Thought Leadership

Additive manufacturing is revolutionizing energy

By Quinn Foster and Nick Finberg

For many years, the energy industry has been slow to adopt additive manufacturing (AM), being a new and unused technology. Now many energy companies are considering ways they can implement AM to bring fresh innovation to the industry, something that Siemens Energy has been developing for years. To cover this shift, Ashley Eckhoff returns to host the Siemens AM podcast and talk with Kevin Sheehan, the head of Additive Manufacturing at Siemens Energy. In this episode, Kevin and Ashley discuss how Siemens Energy has been utilizing additive manufacturing in more-efficient gas turbines, the shift towards fuel-agnostic designs, and how it could impact the future of the energy industry.

Siemens Energy entered the additive manufacturing game earlier than most. They began evaluating how to implement AM into their production processes ten years ago. Their commitment was reaffirmed years later with the acquisition of Material Solutions in 2016, alongside the formation of Kevin Sheehan’s internal organization dedicated to including AM in serial production. Siemens Energy now has over 125 qualified parts in their fleet of AM components. Manufacturing operates over 50 powder bed printers, and more than a million hours have been spent on additive parts. These are available to not only customers in the energy industry, but those in aerospace, automotive, and defense through contract work.

Kevin attributes the success Siemens Energy has built around additive manufacturing to their attitude of “[i]f we’re going to do this, we’re going to commit.” The team studying AM has been dedicated to the technology since the beginning and making sure everyone understands the methodology, including designers, manufacturers, and even customers. Clients are critical to AM’s implementation and Siemens Energy ensures they are informed on how printed parts have been tested and what benefits they can bring to the client’s product. Having everyone involved from the start builds what Kevin calls “organizational confidence” in the AM workflow. When that organizational confidence is strong, businesses are able to adopt AM more readily and implement it more extensively.

Many of Siemens Energy’s efforts in additive manufacturing have contributed toward creating more efficient and sustainable forms of energy generation. As an example, their gas turbines operate in complex, high temperature environments and use natural gas as fuel for combustion. By using AM to manufacture turbines, though, more control is granted over how the turbines influence that combustion through geometry manipulation. For instance, designers can more easily shape turbines to perform lean combustion, taking in more air and better dissipating heat, thereby increasing efficiency.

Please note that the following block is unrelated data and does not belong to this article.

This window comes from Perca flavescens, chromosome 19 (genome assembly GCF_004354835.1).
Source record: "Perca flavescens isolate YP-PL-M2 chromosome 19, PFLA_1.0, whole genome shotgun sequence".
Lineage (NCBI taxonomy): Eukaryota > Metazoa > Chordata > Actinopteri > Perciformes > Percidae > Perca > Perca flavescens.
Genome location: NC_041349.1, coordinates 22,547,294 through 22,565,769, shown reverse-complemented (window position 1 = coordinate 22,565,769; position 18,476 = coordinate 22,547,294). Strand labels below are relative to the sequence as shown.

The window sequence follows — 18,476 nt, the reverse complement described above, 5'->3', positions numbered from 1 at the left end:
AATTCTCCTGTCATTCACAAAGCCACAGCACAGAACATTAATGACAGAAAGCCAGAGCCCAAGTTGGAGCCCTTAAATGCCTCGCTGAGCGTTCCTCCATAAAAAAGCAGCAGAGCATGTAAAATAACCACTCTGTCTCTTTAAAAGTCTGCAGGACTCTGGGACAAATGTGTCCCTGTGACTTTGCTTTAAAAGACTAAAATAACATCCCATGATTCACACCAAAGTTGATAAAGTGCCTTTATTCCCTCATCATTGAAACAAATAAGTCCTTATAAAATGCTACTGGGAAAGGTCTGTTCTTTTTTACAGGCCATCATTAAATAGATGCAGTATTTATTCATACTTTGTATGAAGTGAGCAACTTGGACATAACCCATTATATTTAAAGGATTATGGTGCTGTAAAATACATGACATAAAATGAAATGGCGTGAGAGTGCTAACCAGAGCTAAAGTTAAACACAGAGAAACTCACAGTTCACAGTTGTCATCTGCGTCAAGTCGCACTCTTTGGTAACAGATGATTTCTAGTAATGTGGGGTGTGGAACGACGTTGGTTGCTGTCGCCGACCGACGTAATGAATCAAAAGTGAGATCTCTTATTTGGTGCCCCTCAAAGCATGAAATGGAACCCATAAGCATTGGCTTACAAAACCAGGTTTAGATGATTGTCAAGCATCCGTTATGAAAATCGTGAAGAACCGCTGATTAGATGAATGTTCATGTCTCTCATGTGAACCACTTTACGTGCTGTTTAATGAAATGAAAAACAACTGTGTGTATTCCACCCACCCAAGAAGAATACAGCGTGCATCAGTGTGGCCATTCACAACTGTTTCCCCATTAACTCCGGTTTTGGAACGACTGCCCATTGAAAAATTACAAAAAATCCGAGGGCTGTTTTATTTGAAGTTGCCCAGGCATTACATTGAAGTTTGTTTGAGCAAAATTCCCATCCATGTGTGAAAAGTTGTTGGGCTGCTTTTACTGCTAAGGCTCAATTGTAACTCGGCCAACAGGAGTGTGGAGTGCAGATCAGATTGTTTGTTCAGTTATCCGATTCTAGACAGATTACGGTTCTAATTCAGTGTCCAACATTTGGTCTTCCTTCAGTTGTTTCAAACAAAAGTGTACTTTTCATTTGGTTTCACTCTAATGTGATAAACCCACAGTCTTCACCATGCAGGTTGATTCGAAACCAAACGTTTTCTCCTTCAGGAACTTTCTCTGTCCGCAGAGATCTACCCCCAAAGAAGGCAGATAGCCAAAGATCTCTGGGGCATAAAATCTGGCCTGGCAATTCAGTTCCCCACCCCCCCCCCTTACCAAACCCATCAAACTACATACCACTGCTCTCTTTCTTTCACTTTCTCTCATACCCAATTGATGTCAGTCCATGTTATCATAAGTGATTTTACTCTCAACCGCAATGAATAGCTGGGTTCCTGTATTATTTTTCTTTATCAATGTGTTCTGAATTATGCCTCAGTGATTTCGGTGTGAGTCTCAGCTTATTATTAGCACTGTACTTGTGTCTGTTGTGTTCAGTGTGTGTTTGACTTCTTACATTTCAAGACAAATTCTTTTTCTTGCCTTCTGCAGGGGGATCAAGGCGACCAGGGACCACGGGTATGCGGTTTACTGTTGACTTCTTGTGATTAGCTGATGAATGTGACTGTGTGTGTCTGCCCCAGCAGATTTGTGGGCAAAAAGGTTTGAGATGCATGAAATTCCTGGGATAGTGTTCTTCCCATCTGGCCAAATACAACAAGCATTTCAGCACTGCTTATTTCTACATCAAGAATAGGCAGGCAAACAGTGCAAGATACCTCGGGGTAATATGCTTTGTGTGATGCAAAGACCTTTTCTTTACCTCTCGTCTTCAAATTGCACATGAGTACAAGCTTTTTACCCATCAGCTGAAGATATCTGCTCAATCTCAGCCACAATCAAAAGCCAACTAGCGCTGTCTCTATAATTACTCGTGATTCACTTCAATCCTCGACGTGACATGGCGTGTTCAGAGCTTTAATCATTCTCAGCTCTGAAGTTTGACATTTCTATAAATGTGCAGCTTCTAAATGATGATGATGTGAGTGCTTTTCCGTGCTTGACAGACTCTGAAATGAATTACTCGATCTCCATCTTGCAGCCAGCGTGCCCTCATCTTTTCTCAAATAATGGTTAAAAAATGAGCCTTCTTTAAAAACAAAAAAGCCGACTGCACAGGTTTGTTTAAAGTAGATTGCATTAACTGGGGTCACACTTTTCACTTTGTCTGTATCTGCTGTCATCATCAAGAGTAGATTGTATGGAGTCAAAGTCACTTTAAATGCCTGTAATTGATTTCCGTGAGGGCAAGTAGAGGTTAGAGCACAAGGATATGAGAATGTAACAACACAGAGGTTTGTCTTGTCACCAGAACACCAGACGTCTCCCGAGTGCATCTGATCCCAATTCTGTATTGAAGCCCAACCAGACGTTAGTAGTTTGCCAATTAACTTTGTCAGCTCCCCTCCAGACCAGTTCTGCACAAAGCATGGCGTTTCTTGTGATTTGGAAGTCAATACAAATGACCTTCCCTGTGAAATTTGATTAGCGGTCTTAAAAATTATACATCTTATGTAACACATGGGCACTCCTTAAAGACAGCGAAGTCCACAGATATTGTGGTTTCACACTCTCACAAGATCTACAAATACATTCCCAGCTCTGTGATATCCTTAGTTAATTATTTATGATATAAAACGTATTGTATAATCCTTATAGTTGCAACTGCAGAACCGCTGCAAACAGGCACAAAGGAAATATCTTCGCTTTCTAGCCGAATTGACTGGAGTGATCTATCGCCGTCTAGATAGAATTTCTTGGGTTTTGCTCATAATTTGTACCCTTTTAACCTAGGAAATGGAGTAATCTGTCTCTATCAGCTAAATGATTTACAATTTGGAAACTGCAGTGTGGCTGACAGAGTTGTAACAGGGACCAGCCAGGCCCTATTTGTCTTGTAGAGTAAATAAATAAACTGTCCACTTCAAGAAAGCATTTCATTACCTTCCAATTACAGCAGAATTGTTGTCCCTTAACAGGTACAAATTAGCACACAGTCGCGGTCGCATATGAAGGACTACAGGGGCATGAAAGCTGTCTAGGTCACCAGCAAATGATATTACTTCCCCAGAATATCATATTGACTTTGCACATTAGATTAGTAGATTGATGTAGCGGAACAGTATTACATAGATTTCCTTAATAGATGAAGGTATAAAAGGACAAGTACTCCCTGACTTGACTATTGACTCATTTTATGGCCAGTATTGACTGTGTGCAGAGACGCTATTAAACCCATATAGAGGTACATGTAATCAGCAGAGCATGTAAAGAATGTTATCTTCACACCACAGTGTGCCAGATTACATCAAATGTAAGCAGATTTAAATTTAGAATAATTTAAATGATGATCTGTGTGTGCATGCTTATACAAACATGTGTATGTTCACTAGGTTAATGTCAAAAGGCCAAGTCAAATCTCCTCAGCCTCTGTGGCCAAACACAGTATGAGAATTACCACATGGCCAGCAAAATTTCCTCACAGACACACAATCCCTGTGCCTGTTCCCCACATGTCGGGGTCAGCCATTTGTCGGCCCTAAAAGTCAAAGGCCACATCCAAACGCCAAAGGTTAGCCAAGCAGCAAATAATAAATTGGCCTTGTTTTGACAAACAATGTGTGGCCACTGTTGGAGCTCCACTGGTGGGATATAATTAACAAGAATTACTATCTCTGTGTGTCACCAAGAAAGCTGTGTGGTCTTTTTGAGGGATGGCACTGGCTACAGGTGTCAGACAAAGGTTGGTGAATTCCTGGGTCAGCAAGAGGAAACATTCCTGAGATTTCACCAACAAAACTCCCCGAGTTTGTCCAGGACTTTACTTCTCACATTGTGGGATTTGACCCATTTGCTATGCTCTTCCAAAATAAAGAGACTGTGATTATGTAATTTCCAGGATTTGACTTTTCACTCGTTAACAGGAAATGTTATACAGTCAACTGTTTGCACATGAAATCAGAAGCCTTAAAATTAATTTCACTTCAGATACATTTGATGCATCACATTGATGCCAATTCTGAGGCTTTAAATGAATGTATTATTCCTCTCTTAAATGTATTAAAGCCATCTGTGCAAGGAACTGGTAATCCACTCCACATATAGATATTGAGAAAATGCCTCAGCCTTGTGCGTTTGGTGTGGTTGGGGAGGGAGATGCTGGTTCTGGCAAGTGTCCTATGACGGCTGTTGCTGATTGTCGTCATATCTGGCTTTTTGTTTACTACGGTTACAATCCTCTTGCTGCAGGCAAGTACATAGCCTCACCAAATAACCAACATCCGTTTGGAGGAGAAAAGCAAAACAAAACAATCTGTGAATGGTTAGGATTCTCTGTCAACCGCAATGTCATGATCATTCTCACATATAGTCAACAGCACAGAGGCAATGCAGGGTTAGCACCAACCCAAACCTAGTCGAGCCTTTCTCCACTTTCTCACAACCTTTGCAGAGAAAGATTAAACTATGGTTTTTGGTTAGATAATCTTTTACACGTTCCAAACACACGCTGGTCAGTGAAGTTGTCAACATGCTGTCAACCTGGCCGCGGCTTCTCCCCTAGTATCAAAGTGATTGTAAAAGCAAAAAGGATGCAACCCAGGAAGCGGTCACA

What’s more, all Siemens Energy gas turbines are already compatible with alternative fuel sources, like hydrogen. At the moment, using hydrogen as a green fuel source is still being studied, as most ways to create hydrogen use fossil fuels, and the burning of hydrogen may emit toxic NOx, lowering efficiency. However, the combustion of hydrogen does not produce greenhouse gases, so once the aforementioned problems are subverted, currently existing gas turbines can be repurposed to utilize hydrogen. This not only makes gas turbines a key component for sustainable energy, but also a suitable bridge technology when transitioning to other green energy solutions like wind and solar. Siemens Energy expects all their engines will burn 100% hydrogen by 2030.

One final use case additive manufacturing fulfills is inventory management, specifically through manufacturing spare parts on demand. Component failures and wear are not unusual within the energy industry. Now, thanks to the speed of production AM affords, a client with a broken part can simply return to Siemens Energy, place an order, and receive the requested part in less than a week.  Siemens Energy is also being supported by Siemens Digital Industries to further improve the process.

If there is one thing to take away from Ashley and Kevin’s conversation, it is that the future of additive manufacturing is an exciting one as AM begins to take its place as a proven technology in the energy industry and beyond. What is described here is only an overview of their talk, so be sure to listen to the episode to learn more. Also, stay tuned for their next episode where they continue their discussion into the parts Siemens Energy manufactures, software in the energy industry, designing for AM, and other exciting topics.

Siemens Digital Industries Software is driving transformation to enable a digital enterprise where engineering, manufacturing and electronics design meet tomorrow. Xcelerator, the comprehensive and integrated portfolio of software and services from Siemens Digital Industries Software, helps companies of all sizes create and leverage a comprehensive digital twin that provides organizations with new insights, opportunities and levels of automation to drive innovation.

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